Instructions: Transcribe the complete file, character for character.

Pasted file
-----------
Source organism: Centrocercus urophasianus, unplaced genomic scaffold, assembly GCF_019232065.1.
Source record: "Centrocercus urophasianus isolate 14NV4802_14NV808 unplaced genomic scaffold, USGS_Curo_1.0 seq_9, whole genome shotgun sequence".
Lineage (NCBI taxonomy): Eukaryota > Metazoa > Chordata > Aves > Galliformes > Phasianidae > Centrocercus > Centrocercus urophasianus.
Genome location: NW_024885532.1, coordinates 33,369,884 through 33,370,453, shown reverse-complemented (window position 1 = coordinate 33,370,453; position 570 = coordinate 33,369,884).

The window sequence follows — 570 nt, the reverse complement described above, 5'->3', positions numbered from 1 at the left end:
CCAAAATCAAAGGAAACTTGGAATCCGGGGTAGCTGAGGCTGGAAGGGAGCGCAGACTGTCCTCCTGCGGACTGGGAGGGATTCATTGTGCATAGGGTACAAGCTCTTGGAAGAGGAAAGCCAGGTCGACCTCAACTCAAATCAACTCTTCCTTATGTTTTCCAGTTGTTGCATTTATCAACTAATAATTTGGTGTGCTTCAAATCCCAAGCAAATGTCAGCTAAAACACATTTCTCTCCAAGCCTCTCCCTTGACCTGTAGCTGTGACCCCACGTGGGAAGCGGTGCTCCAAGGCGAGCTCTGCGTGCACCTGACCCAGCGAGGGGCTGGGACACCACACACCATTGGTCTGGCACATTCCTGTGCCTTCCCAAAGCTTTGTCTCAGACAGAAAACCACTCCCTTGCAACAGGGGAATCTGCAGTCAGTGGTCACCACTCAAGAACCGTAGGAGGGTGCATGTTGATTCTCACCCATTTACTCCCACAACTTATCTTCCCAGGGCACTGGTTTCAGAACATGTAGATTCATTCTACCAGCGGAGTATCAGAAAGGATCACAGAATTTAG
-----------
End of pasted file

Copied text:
Source organism: Centrocercus urophasianus, unplaced genomic scaffold, assembly GCF_019232065.1.
Source record: "Centrocercus urophasianus isolate 14NV4802_14NV808 unplaced genomic scaffold, USGS_Curo_1.0 seq_9, whole genome shotgun sequence".
Lineage (NCBI taxonomy): Eukaryota > Metazoa > Chordata > Aves > Galliformes > Phasianidae > Centrocercus > Centrocercus urophasianus.
Genome location: NW_024885532.1, coordinates 33,369,884 through 33,370,453, shown reverse-complemented (window position 1 = coordinate 33,370,453; position 570 = coordinate 33,369,884).

The window sequence follows — 570 nt, the reverse complement described above, 5'->3', positions numbered from 1 at the left end:
CCAAAATCAAAGGAAACTTGGAATCCGGGGTAGCTGAGGCTGGAAGGGAGCGCAGACTGTCCTCCTGCGGACTGGGAGGGATTCATTGTGCATAGGGTACAAGCTCTTGGAAGAGGAAAGCCAGGTCGACCTCAACTCAAATCAACTCTTCCTTATGTTTTCCAGTTGTTGCATTTATCAACTAATAATTTGGTGTGCTTCAAATCCCAAGCAAATGTCAGCTAAAACACATTTCTCTCCAAGCCTCTCCCTTGACCTGTAGCTGTGACCCCACGTGGGAAGCGGTGCTCCAAGGCGAGCTCTGCGTGCACCTGACCCAGCGAGGGGCTGGGACACCACACACCATTGGTCTGGCACATTCCTGTGCCTTCCCAAAGCTTTGTCTCAGACAGAAAACCACTCCCTTGCAACAGGGGAATCTGCAGTCAGTGGTCACCACTCAAGAACCGTAGGAGGGTGCATGTTGATTCTCACCCATTTACTCCCACAACTTATCTTCCCAGGGCACTGGTTTCAGAACATGTAGATTCATTCTACCAGCGGAGTATCAGAAAGGATCACAGAATTTAG